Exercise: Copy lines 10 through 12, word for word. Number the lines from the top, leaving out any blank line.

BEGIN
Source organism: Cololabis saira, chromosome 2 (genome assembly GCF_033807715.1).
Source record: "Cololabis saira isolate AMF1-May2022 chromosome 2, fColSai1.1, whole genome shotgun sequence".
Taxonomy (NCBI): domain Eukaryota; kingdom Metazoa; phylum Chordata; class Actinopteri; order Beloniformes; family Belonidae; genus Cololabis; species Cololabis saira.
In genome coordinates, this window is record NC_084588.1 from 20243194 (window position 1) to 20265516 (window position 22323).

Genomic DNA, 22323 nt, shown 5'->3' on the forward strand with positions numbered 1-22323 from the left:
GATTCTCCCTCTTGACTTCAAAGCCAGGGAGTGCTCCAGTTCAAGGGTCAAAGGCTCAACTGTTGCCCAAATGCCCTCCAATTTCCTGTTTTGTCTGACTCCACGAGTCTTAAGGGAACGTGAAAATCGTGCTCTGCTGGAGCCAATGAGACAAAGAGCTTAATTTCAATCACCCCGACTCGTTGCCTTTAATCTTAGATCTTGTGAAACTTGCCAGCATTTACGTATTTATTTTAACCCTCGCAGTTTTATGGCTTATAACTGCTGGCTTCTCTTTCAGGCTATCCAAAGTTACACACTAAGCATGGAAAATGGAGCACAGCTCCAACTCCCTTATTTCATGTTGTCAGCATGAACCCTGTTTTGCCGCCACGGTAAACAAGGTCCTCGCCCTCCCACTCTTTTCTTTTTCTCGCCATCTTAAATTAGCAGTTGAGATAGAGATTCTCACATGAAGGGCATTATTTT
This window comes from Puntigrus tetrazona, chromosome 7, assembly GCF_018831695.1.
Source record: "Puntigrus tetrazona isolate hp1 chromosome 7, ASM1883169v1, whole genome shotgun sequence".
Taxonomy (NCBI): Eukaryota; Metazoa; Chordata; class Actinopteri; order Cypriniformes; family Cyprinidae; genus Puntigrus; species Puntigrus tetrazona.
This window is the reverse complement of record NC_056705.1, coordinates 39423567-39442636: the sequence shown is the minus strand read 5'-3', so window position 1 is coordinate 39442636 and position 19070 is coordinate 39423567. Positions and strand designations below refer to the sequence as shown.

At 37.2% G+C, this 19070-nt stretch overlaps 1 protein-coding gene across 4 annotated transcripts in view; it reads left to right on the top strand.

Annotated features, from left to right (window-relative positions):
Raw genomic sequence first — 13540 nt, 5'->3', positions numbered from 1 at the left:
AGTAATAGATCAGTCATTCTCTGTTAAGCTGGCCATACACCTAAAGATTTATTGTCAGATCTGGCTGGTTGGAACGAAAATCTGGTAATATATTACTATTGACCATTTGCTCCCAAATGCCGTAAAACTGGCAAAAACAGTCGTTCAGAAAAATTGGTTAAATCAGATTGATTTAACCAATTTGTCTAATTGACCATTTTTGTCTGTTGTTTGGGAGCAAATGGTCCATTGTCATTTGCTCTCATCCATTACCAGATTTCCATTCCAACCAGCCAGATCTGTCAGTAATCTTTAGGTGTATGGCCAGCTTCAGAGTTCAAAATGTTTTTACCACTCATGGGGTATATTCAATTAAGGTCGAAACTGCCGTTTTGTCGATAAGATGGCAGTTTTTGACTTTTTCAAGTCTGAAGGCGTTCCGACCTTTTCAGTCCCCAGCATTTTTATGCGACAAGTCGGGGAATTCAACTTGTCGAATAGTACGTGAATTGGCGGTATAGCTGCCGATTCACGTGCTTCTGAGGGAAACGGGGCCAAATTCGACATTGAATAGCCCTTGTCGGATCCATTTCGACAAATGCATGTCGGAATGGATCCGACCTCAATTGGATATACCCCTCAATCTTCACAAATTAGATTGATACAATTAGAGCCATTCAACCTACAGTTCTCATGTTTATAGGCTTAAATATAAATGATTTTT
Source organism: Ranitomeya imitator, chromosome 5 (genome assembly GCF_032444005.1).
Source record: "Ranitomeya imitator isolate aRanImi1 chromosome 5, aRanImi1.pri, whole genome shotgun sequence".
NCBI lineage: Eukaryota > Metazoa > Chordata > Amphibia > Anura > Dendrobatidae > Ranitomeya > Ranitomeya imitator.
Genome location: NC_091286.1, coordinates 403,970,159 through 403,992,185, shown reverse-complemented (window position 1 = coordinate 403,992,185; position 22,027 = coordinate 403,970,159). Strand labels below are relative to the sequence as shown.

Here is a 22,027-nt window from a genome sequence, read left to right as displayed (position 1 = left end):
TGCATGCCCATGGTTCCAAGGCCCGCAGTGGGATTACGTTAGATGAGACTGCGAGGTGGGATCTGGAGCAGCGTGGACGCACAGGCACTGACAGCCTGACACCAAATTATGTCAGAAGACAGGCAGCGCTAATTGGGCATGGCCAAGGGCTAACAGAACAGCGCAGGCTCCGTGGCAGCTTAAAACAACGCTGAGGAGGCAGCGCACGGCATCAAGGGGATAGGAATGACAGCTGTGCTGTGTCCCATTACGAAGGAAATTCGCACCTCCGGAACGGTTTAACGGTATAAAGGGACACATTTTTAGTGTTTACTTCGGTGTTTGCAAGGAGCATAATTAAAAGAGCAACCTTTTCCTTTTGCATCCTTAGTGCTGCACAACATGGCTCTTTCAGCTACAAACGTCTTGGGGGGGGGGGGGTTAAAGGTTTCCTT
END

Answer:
This window is the reverse complement of record NC_056705.1, coordinates 39423567-39442636: the sequence shown is the minus strand read 5'-3', so window position 1 is coordinate 39442636 and position 19070 is coordinate 39423567. Positions and strand designations below refer to the sequence as shown.

At 37.2% G+C, this 19070-nt stretch overlaps 1 protein-coding gene across 4 annotated transcripts in view; it reads left to right on the top strand.

Annotated features, from left to right (window-relative positions):